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Formula One rebrands 30-year-old logo, leaves fans dismayed

Formula One has revealed a new logo (pictured left) as the first step in its rebranding. According to Reuters, the new design reportedly symbolises the look of a Formula One car with a “modern-retro feel”, replacing the previous logo introduced 30 years ago by former Formula One commercial supremo Bernie Ecclestone.

Sean Bratches, Formula One’s MD, said the new logo shows the broader transformation occurring in the sport, as its owner, US media conglomerate Liberty Media, attempts to widen the sport’s appeal and “lead it into a digital future”.

Formula One’s director of marketing Ellie Norman, said in an interview with Reuters that the new logo originated from fan feedback and would be “easier to work with” on mobile and digital platforms.

Formula One also unveiled its mission statement with five key behaviours – revel in the racing; make the spectacle more spectacular; break down borders; taste the oil and feel the blood boil.

According to Norman, the message gathered from extensive fan research conducted by Liberty Media was that Formula One had lost excitement and became “too [sanitised] and inaccessible”. As such, Liberty Media began thinking about how it can continue to bring fans closer to the sport and give them what they want. She added that the new logo allows Liberty Media to introduce Formula One into territories where new audiences are.

While the management at Formula One is positive about the new logo, fans however, do not share the same sentiment. Fans on Twitter commented that there was no need to change a perfectly fine logo and that the new design seemed simple and rushed.

Those on Facebook have also voiced their displeasure, with some instructing Formula One to change the logo and said if it is not broken, do not fix it.

F1_New Logo

Meanwhile, Andrew Crombie, brand consultant and former CEO at Fitch, Southeast and North Asia, said the new logo is simple, clean and overall quite effective. “I can see that it is trying to depict two lanes of a race track, so it is communicating more than just a name,” Crombie said. He added that the new logo feels more like a “gamer version” of Formula One, which is probably their objective to attract the younger audiences, especially in new markets such as the US.

However, Crombie said he is unsure if moving away from a long term and strong design equity was the right decision. “The old logo, however unrefined as a piece of design, had very high recognition and positive associations from a huge existing fan base,” he said. Crombie added:

My sense is that it would have been better for them to refine the existing concept rather than completely reinvent it.

But like all logo replacements, Crombie said the impact of the new logo on Formula One’s branding depends on how much money is invested behind awareness and relevance against its core audience. According to him, existing fans are more interested in what is being done to improve the sport rather than the branding, while new fans will not know the difference. “I think it’s a temporary issue that will blow over in two to three seasons,” Crombie added.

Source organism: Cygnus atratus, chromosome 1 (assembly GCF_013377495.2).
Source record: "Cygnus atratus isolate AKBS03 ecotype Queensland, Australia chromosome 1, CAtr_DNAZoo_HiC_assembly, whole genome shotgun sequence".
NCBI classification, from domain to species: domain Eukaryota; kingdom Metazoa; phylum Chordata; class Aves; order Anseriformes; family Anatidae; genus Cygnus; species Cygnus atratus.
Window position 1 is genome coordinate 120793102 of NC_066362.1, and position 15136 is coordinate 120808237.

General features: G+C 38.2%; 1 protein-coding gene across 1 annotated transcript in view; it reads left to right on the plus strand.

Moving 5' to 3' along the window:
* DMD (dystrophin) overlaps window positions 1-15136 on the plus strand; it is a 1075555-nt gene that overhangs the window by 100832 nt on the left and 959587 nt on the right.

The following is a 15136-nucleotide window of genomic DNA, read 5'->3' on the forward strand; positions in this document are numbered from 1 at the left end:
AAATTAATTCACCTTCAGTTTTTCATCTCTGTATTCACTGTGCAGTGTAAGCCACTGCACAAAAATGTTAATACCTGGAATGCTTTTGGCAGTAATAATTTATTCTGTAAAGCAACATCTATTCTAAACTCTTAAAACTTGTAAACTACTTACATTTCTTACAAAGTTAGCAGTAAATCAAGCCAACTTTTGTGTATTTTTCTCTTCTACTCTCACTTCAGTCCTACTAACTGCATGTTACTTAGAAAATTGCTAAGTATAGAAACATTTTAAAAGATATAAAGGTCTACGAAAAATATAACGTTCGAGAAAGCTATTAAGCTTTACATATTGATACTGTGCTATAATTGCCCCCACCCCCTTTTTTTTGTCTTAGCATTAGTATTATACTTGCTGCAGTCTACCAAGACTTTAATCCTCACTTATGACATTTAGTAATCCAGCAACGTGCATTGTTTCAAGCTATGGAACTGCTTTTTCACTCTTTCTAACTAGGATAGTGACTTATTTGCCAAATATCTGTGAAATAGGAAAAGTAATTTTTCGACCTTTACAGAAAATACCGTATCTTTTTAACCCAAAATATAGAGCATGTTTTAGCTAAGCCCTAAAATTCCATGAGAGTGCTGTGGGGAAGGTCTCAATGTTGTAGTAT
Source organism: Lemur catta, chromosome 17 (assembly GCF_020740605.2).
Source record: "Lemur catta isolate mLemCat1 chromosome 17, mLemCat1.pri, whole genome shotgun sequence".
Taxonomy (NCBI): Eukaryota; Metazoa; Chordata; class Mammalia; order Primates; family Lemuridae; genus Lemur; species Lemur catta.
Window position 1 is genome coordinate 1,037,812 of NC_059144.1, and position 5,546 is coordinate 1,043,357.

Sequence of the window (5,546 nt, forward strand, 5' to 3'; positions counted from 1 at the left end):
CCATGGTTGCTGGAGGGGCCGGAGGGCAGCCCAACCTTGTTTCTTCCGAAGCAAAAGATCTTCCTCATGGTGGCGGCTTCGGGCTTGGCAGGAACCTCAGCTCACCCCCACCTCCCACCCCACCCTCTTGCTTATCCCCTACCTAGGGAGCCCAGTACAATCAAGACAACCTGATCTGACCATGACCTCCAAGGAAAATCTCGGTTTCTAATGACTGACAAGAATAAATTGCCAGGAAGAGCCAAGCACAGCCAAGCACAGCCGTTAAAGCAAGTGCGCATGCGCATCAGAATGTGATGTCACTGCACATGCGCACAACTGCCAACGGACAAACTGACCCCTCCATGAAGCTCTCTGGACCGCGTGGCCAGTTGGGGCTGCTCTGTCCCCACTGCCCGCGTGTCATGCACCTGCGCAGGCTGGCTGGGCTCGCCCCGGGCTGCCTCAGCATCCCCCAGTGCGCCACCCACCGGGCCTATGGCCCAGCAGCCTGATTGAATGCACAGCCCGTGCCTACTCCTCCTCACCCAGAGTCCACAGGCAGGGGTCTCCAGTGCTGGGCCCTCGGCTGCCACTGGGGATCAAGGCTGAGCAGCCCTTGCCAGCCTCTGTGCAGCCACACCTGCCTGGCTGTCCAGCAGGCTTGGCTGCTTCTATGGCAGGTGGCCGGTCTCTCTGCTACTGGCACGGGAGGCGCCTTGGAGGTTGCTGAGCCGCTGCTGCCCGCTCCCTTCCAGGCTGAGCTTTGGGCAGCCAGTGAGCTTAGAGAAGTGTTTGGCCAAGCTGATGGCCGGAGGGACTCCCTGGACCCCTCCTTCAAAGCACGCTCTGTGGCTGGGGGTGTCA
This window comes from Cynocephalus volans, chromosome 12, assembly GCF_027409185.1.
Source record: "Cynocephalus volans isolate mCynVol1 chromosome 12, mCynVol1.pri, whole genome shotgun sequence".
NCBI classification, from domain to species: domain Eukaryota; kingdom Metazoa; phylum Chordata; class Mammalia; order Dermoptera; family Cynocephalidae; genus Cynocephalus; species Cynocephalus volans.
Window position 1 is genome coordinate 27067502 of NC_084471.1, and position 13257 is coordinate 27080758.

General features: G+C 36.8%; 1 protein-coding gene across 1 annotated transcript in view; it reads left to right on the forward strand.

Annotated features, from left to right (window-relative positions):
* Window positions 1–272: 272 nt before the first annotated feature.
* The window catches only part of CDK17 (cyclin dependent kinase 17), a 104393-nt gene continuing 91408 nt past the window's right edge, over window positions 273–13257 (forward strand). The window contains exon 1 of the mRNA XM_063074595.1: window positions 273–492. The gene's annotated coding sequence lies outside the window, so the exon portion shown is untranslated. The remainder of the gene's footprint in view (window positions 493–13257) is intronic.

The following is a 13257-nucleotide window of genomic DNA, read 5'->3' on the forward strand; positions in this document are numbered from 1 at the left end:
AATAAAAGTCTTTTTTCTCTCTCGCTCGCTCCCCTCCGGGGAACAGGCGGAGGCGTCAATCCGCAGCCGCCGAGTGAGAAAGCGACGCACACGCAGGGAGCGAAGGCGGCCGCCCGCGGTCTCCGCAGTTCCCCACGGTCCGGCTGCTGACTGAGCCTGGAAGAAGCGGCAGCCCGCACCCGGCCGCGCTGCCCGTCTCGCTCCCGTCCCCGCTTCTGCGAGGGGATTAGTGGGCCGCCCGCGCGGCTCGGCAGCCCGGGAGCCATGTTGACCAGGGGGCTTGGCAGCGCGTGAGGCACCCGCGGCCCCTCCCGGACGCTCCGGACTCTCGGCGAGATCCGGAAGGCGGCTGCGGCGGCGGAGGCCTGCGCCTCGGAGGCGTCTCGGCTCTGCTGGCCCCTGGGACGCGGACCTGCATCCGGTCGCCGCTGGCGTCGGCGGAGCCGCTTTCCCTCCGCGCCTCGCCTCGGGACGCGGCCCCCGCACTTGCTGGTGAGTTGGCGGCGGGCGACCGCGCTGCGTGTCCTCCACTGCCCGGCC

Also weighing in on the topic is Jonathan Bonsey, creative and managing director of The Bonsey Design Partnership, who said the new mark is “challenging”. “It is so squashed flat that it barely registers as an F and a One. It no longer has lettering of any kind to aid comprehension,” Bonsey said. He added:

The previous mark was a classic petrol-head symbol of global racing. It was simple, easy to read and with enough go-faster stripes.

“Although the lettering was badly distorted and skewed like early Macintosh graphics 1.0, it worked. In black and red, it worked on all backgrounds and screen sizes,” Bonsey said. He noted that bright red is a challenging colour for broadcast TV because it leaks and goes fuzzy around the edges. “This is hardly appropriate for a mark designed to represent precision and pace,” he added.

Adding on to the discussion is former BrandAsian CEO Joseph Baladi, who said that companies evolve and sometimes change their logos all the time. What makes the change successful is the reason behind it.

“Maintaining relevance is probably the central and probably singular driving force that should, in theory, motivate a review,” Baladi said. However, companies change their logos for the wrong reasons, such as the new CEO disliking the old logo or a dip in sales figures.

“In this case, Formula One is saying that the new logo will help ‘build up e-sports’. That may be the case but if it is the only reason, besides the fact that the new CEO dislikes the old logo, then it is not a sufficient reason to risk killing an existing visual that has loads of equity,” Baladi said. He added:

Opportunity cost is the key consideration in the absence of relevance.

The unveiling of the new logo comes as Formula One called for a global media planning and buying pitch recently. What do you think of the new logo? Share your thoughts with us!

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